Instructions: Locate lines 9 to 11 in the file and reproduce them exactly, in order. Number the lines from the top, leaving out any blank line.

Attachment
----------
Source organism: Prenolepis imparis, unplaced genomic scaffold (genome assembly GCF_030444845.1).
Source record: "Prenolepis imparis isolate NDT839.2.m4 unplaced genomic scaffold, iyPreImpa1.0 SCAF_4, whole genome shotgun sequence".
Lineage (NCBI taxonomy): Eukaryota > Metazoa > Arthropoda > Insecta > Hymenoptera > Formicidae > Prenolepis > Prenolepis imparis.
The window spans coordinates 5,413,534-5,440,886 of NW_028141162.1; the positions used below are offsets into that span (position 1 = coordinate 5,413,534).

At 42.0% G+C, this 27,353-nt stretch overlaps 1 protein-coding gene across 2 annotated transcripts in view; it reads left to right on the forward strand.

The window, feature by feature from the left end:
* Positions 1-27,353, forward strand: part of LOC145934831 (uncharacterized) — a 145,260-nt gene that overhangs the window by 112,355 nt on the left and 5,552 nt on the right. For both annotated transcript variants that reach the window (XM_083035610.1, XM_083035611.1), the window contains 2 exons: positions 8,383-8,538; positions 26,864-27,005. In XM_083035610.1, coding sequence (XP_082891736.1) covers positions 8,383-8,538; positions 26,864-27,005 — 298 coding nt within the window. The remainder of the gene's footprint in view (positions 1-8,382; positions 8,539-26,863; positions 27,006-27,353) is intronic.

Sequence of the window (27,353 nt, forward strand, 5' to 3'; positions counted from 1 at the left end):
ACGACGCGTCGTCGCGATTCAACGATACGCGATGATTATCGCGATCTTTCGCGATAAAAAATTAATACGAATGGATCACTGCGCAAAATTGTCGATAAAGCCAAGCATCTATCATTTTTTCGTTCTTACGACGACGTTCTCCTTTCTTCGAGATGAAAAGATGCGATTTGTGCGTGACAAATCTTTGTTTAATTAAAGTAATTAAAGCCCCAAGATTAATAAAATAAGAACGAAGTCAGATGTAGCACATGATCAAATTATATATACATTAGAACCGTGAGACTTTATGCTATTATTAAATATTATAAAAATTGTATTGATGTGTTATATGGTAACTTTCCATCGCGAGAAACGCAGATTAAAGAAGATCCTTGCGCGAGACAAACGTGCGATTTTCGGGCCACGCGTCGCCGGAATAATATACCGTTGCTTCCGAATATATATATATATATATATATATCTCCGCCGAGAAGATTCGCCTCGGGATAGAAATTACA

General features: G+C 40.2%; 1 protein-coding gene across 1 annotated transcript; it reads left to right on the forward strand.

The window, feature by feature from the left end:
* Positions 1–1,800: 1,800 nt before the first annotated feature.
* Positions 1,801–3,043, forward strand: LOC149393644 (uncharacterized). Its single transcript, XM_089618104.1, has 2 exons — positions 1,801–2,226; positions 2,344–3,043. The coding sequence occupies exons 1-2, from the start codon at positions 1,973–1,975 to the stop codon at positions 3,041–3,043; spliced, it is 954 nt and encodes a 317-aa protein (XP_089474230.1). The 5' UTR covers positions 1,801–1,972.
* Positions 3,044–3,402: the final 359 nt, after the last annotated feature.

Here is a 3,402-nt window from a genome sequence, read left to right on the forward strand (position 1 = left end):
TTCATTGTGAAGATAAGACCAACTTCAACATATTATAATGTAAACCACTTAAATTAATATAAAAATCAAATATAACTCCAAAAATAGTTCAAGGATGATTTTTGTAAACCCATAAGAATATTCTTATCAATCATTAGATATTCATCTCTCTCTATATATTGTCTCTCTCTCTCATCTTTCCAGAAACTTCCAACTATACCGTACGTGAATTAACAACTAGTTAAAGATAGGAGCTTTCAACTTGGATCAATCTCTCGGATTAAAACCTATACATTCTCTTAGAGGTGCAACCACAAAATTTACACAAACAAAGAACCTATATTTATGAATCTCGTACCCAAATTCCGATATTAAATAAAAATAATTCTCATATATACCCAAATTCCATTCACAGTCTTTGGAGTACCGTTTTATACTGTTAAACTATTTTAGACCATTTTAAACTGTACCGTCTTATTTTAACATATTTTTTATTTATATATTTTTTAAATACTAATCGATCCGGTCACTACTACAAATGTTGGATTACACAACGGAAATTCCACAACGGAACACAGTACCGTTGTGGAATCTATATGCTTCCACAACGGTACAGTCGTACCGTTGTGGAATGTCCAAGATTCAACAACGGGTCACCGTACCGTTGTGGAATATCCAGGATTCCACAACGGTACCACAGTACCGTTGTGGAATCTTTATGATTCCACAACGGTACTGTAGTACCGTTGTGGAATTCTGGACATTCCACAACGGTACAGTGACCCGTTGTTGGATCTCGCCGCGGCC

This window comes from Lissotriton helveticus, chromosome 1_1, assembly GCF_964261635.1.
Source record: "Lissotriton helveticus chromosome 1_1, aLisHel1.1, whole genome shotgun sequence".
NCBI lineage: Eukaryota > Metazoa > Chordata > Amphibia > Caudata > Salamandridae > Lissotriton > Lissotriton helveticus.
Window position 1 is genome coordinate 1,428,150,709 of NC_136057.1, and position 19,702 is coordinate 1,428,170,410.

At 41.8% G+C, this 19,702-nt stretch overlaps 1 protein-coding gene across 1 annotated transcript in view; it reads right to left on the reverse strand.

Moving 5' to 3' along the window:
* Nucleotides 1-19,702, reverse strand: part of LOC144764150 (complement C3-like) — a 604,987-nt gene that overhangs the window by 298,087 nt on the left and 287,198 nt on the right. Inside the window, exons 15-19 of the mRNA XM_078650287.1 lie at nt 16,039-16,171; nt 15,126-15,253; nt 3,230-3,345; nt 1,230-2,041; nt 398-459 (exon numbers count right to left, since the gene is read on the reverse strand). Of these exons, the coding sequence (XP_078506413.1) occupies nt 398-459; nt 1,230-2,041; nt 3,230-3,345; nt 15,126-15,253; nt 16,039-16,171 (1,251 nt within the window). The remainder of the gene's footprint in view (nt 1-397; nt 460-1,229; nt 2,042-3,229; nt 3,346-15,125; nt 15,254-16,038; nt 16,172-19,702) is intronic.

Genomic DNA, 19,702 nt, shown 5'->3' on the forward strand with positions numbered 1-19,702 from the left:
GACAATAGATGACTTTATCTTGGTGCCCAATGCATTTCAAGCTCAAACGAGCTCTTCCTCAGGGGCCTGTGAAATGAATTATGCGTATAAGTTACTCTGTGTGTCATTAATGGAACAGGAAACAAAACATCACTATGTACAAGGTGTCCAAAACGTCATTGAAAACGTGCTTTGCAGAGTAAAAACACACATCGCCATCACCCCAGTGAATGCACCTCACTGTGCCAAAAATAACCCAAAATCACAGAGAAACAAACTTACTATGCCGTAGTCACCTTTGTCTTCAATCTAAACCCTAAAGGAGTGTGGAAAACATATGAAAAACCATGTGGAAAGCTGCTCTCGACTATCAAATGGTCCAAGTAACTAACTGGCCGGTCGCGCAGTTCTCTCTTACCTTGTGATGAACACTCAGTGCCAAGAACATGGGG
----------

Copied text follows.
ACGACGCGTCGTCGCGATTCAACGATACGCGATGATTATCGCGATCTTTCGCGATAAAAAATTAATACGAATGGATCACTGCGCAAAATTGTCGATAAAGCCAAGCATCTATCATTTTTTCGTTCTTACGACGACGTTCTCCTTTCTTCGAGATGAAAAGATGCGATTTGTGCGTGACAAATCTTTGTTTAATTAAAGTAATTAAAGCCCCAAGATTAATAAAATAAGAACGAAGTCAGATGTAGCACATGATCAAATTATATATACATTAGAACCGTGAGACTTTATGCTATTATTAAATATTATAAAAATTGTATTGATGTGTTATATGGTAACTTTCCATCGCGAGAAACGCAGATTAAAGAAGATCCTTGCGCGAGACAAACGTGCGATTTTCGGGCCACGCGTCGCCGGAATAATATACCGTTGCTTCCGAATATATATATATATATATATATATCTCCGCCGAGAAGATTCGCCTCGGGATAGAAATTACA

General features: G+C 40.2%; 1 protein-coding gene across 1 annotated transcript; it reads left to right on the forward strand.

The window, feature by feature from the left end: